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ARDOT Fires Inspector Who Overlooked Crack in River Bridge in 2019

Thu May 20, 2021 - Southeast Edition
WMC Action News 5


This photo, pulled from 2019 drone footage according to the Arkansas Department of Transportation, shows the fracture as it appeared at the time. Subsequent photos taken in 2021 show the fracture had expanded and caused extensive damage to the beam. (Arkansas Department of Transportation photo)
This photo, pulled from 2019 drone footage according to the Arkansas Department of Transportation, shows the fracture as it appeared at the time. Subsequent photos taken in 2021 show the fracture had expanded and caused extensive damage to the beam. (Arkansas Department of Transportation photo)
This photo, pulled from 2019 drone footage according to the Arkansas Department of Transportation, shows the fracture as it appeared at the time. Subsequent photos taken in 2021 show the fracture had expanded and caused extensive damage to the beam. (Arkansas Department of Transportation photo) Inspectors measure a significant fracture in one of the critical support members of the Hernando de Soto I-40 bridge in May 2021. (Arkansas Department of Transportation photo)

As the investigation continues as to why a significant beam fracture occurred on the I-40 bridge across the Mississippi River, an inspector with the Arkansas Department of Transportation (ARDOT) who checked the 48-year-old structure in 2019 and failed to discover the crack, has been fired and may face criminal charges.

ARDOT officials announced the inspector's dismissal May 17 at a news conference in Little Rock, according to WMC-TV in Memphis.

The Arkansas agency noted that the employee who inspected the bridge in 2019 and 2020 was not using proper protocol and failed to "carry out his responsibilities." ARDOT Director Lorie Tudor said the incident proved negligence in "the inspection process" and the crack "should've been discovered in 2019."

Tudor added that her department will reinspect the I-55 bridge, too, which now serves as the main carrier of traffic between eastern Arkansas and southwestern Tennessee. At 72 years old, the Memphis-Arkansas Bridge is much older than the I-40 bridge, and it is currently jammed with car and truck traffic due the closure of the younger structure.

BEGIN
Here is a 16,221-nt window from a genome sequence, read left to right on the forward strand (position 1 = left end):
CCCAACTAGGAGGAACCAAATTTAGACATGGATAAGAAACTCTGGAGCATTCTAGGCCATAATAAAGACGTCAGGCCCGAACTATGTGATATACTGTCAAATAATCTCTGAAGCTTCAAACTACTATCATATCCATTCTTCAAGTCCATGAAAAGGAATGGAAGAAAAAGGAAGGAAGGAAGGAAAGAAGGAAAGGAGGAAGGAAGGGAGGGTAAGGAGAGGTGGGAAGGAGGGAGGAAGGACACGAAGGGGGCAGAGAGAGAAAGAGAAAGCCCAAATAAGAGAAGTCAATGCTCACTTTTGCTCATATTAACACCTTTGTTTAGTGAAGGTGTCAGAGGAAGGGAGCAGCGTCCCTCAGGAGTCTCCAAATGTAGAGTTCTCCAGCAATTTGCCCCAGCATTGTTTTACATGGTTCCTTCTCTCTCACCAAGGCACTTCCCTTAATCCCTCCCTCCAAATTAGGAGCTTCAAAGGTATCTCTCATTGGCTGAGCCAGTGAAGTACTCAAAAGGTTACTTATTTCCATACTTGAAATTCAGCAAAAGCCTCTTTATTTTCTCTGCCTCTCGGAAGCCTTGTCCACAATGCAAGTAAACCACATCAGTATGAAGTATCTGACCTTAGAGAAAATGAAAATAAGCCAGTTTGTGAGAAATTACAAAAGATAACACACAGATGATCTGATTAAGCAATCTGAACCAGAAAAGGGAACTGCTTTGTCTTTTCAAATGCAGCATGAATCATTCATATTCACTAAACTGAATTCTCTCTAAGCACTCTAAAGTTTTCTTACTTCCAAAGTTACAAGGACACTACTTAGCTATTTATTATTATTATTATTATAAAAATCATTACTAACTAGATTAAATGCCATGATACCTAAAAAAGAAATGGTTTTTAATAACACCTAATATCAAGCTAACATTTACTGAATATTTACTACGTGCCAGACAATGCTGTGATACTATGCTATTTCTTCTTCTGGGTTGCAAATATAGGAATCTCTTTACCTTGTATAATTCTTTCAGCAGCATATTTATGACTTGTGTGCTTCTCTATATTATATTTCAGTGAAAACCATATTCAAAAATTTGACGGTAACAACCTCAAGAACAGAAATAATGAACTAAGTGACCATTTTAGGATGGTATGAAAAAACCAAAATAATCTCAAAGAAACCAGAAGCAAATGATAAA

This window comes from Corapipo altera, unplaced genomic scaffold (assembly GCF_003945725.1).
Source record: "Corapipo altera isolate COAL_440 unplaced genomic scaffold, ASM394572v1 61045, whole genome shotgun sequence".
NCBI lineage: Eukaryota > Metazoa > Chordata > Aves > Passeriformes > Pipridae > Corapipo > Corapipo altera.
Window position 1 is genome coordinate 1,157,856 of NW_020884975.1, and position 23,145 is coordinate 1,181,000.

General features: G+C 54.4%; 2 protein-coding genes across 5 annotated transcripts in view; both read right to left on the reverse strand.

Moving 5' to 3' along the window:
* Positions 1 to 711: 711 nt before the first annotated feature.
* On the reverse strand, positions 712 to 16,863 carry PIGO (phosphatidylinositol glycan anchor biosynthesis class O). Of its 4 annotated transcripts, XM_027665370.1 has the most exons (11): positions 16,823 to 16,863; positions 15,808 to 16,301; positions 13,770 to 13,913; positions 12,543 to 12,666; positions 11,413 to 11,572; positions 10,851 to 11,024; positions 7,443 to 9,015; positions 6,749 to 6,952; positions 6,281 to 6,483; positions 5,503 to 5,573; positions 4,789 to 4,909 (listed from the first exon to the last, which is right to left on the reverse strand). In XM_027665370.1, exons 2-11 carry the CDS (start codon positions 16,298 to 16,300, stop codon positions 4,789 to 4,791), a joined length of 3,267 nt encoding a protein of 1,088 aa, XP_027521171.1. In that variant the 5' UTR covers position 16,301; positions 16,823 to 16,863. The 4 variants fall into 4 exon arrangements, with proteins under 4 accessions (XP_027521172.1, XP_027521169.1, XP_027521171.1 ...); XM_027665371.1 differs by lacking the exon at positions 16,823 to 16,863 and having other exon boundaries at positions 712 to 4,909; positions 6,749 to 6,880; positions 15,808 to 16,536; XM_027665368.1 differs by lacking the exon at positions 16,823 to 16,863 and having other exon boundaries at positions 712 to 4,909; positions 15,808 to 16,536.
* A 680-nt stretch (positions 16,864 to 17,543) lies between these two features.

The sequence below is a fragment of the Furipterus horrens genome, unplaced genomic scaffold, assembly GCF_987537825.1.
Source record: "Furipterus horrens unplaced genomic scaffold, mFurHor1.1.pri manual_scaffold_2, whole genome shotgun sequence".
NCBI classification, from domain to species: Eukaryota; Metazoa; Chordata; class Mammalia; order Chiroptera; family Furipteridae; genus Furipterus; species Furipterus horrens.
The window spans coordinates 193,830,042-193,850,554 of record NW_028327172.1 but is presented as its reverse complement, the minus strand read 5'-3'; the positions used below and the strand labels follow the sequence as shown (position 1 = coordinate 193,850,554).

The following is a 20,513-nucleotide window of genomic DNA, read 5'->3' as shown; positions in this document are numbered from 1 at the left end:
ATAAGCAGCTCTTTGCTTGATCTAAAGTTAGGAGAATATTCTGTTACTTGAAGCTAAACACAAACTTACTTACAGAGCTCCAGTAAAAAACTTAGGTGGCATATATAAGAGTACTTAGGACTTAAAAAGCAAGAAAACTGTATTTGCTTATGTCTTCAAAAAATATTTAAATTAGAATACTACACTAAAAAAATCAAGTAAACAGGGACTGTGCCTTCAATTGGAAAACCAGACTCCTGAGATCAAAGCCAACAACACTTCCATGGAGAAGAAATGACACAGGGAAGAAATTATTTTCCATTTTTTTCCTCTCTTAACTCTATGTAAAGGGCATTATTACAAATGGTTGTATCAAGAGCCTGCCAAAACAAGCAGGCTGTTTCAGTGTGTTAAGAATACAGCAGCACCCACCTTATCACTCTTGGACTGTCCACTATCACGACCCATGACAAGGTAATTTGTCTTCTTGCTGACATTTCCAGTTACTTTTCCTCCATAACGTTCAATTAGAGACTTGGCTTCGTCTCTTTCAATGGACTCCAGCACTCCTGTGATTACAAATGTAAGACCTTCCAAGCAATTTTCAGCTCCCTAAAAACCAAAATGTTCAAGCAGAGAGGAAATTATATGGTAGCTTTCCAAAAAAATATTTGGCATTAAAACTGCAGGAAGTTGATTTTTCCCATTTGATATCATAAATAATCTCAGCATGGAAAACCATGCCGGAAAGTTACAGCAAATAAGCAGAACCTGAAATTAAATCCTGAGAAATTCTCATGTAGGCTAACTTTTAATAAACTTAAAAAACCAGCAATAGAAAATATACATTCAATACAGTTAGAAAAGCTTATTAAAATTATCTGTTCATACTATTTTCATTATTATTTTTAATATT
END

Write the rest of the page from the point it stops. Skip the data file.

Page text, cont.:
In addition to increasing its hands on inspection, ARDOT has purchased a drone to help in the process.

According to both state DOTs, repairs on the 9,432-ft.-long Hernando de Soto bridge, built with six lanes for I-40 vehicular traffic, will be accomplished in two phases.

  • Phase 1 require steel plates to be installed on both sides of the fractured beam to provide stability. The Tennessee Department of Transportation (TDOT) estimated the fabrication of the 11,000-lb. beams would be completed by May 19,
  • Designs for Phase 2 are currently under way and will be finalized with a selected contractor in the coming days.

Inspectors measure a significant fracture in one of the critical support members of the Hernando de Soto I-40 bridge in May 2021. (Arkansas Department of Transportation photo)

WMC Action News 5 reported that TDOT discovered that the fracture impacts 100 percent of the outboard plate, 100 percent of the top plate and 20 percent of the bottom plate.

The TDOT oversees repairs on the bridge and its design team is considering using steel rods over the damaged area until the damaged 37-ft. of beam can be replaced.

Meanwhile, the bridge remains closed indefinitely while transportation officials from both states determine if it is safe to resume vehicular traffic and continue working on a plan for repairs.

The I-40 bridge closed May 11 when a routine inspection that day uncovered the fracture in a support beam in the bridge's truss, but in the days since, videos and photos have surfaced showing that the crack may have been present even earlier than the 2019 inspection.

A local drone enthusiast searched his video archives and discovered he has a 2019 image of that damage, according to a report from the Memphis TV station.

ARDOT confirmed an inspector's drone video from May 2019 showing the same damage, but the agency declined to release the inspector's 2019 drone video, WMC Action News 5 reported.

ARDOT explained that over time, climate and the weight of traffic can expand cracks in bridges; however, the department is unsure if the fracture was as significant in 2019 as it is in 2021.

In one piece of good news, although drivers cannot cross the river and must use the I-55 crossing 3 mi. to the south, barge traffic under the bridge has resumed on the Mississippi River.

Nebraska-based Kiewit Construction, the same group working on the $81 million Cantrell Road widening project in West Little Rock, Ark., has been selected to make the needed repairs on the I-40 bridge repair, an ARDOT spokesperson confirmed to the Memphis TV station.




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